If you successfully navigate this stretch without losing time to senseless sightseeing, you will have time to take one detour that is well worth it and doesn't really add any time to the trip. About four miles south of Klamath, Calif., you'll see a sign for Prairie Creek Redwoods State Park and the Newton B. Drury Scenic Parkway. The parkway parallels Highway 101 for 10 miles, taking you through a tunnel of redwoods dotted with numerous trailheads that lead through old-growth monsters to the ocean.

But don't stop ... unless you have plans to ignore the herds of elk around Orick that seem to suck tourists off the freeway and force them to run stupidly with cameras along the twisting, narrow-shouldered highway in the heart of Redwoods National Park.

Then again, you won't have time to ogle elk if you want to have time to appreciate the lagoons around Humboldt Lagoons State Park that are coming up next. The Oregon Coast doesn't have anything like these freshwater bodies that are separated from the ocean by a miles-long strip of beach just teeming with pelicans and seals and sea lions and dolphins.

All through this stretch you'll have other distractions, as well, such as trailheads with cool-sounding names, like the Skunkcabbage Trail, and alluring roadsigns, including the Ladybird Johnson Redwood Grove.

All of these stops involve investments of time, and you can't afford those investments if you're on a schedule. Then again, the schedule is likely to go out the window — and rightfully so — when you reach the turn-off for Patrick's Point State Park, where the beach is littered with agates and whales sometimes swim right up to Wedding Rock.

The old Ranger knows that park well and seems to shudder when we pass the exit without slowing, but we know what lies ahead, the seaside town of Trinidad, Calif., where you can get a great bowl of clam chowder at The Eatery, then wander down to Trinidad Harbor and watch the charterboat guys cleaning skads of lingcod, halibut and rock fish, or even rent a kayak and explore the sea stacks.

Then there's a string of beaches like pearls on a string — Trinidad State Beach, Moonstone Beach, Little River State Beach, Clam Beach — where surfers gather daily to slack the summer away.

But there's no time for such bourgeois wanderings, not if you intend to make the Rogue Valley by nightfall. Not when the college town of Arcata looms on the horizon, winking from the edge of Humboldt Bay like a streetcorner pusher, offering more cultural and rustic escapes from reality than a harried traveler can hope to explore in mere days, let alone hours.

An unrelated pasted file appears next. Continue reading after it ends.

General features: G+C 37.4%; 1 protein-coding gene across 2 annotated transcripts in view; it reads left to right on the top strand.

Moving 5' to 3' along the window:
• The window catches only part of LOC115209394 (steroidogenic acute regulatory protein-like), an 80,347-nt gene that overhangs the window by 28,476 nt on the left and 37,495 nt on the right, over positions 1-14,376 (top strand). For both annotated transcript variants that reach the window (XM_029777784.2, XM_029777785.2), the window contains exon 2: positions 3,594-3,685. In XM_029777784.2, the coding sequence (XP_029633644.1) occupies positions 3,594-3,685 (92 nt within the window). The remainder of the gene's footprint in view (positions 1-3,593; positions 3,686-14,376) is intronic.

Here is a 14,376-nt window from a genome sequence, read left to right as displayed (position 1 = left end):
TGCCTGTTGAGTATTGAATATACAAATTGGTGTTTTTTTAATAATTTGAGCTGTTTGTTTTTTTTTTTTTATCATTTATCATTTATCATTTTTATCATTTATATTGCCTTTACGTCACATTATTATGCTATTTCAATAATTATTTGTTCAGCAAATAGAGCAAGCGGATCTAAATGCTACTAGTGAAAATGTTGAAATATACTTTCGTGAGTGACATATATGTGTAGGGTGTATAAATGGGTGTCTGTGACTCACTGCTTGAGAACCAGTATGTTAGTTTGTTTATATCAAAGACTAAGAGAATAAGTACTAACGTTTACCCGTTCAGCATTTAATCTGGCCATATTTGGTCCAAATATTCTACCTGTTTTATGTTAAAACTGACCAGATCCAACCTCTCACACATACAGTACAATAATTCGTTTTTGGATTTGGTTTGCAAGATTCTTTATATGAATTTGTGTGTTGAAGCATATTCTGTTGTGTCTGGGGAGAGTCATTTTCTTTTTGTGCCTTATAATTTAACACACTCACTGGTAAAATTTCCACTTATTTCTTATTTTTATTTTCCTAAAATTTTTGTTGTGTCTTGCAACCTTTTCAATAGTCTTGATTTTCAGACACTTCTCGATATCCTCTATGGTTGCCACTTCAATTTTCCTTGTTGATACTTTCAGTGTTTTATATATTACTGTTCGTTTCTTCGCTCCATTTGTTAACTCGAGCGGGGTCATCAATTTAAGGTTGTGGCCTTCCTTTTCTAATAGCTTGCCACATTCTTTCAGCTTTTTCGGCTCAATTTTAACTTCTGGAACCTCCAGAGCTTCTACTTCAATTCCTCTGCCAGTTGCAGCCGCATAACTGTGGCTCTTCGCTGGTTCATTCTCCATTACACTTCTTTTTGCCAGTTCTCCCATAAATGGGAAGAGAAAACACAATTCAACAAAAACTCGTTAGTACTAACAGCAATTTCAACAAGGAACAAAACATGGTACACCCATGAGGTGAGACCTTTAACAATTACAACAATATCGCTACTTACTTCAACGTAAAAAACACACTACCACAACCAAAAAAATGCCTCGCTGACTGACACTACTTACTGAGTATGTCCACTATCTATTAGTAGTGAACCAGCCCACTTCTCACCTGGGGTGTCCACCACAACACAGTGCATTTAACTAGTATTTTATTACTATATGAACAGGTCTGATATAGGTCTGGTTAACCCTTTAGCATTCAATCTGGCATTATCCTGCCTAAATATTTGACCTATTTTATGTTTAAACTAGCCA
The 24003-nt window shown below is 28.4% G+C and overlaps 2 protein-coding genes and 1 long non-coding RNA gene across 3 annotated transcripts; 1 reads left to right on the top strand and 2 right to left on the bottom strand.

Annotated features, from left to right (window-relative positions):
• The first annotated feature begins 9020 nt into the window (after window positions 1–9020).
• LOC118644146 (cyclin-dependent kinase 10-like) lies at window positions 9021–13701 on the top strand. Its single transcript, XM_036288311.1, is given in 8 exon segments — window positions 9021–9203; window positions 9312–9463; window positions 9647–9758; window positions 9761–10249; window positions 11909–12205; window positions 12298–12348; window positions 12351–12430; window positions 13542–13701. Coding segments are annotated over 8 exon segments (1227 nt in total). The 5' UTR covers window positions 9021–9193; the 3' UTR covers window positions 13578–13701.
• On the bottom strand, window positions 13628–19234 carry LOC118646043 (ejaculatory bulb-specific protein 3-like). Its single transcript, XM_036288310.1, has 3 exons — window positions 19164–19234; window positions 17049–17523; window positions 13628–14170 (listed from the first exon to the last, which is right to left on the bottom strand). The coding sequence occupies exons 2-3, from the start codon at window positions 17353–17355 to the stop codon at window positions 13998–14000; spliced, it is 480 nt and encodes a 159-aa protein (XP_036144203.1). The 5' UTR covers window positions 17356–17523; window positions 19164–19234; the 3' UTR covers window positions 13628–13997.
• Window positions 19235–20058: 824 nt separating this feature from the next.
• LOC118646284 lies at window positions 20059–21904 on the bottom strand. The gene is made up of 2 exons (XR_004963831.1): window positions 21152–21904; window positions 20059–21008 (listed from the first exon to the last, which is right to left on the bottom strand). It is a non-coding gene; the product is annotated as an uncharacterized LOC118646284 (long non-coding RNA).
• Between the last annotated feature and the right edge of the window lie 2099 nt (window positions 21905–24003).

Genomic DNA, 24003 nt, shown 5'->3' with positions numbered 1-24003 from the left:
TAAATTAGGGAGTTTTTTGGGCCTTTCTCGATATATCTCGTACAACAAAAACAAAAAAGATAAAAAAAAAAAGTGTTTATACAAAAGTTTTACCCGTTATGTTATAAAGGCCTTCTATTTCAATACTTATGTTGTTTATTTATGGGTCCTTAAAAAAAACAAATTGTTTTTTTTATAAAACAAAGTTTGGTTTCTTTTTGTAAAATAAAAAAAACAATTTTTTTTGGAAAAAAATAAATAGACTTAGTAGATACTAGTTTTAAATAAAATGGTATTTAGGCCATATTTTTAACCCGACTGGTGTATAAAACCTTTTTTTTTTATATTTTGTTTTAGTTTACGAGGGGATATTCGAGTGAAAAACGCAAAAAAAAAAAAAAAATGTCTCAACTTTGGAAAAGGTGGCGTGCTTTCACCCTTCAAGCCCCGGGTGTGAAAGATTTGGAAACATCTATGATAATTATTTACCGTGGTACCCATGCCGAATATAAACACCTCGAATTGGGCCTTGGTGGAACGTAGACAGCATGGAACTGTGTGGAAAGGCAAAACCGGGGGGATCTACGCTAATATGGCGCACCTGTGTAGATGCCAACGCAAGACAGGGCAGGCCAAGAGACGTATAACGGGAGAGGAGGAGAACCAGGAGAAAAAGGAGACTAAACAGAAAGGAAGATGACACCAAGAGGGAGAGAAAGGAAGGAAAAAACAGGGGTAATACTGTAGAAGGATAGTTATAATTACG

The good news is that Arcata is the last real threat to your schedule, because this is where you turn your back on the Pacific and aim your grill at the mountains of Six Rivers National Forest. For the next 40 miles along Highway 299 you'll make great time, cause there's nothing to tempt you but mountain vistas and trailheads and turnouts and lakes.

At least until you reach Willow Creek and make your turn onto Highway 96, known to some as the Klamath River Highway, better known to others as The Bigfoot Highway, which will be your guide for the next 147 miles. This is where you'll make acquaintance with the Trinity River as it flows toward the Klamath, a watercourse that beckons at every hairpin.

You might run into some slow areas as you travel across the Hoopa Indian Reservation, where single-lane roads climb and dip through the mountains. But by the time you reach the Klamath River, you've left the tough driving behind, and all you have to do is follow the river, ignoring the osprey nests that clutter the strip between river and road, and the whitewater stretches and canyon walls and bald eagles that make your camera finger itch.

You can probably spare a stop in Happy Camp to chuckle at the Bigfoot statue, cause now you're only 64 miles from Interstate 5, and if you've stuck to your schedule this long, you're unlikely to be waylaid by the usual mundane sights common from the road, such as mountains, rafters, kayakers, fly fishers, deer, elk, or rattlers coiled on the shoulder of the pavement.

Unless, of course, the highway's namesake happens to lope across the pavement, giving you a chance to snap a photo that will earn millions from the tabloids.

If that happens, you'll be glad it's just a hop over the Siskiyou Pass and a relaxing glide down the asphalt to the boring old Rogue Valley, where you have to travel at least 15 minutes to reach the wilderness.

Reach Mail Tribune features editor David Smigelski at 776-8784 or dsmigelski@mailtribune.com.


A family finds time for a little dancing on Moonstone Beach south of Trinidad, Calif. - Nancy McClain photo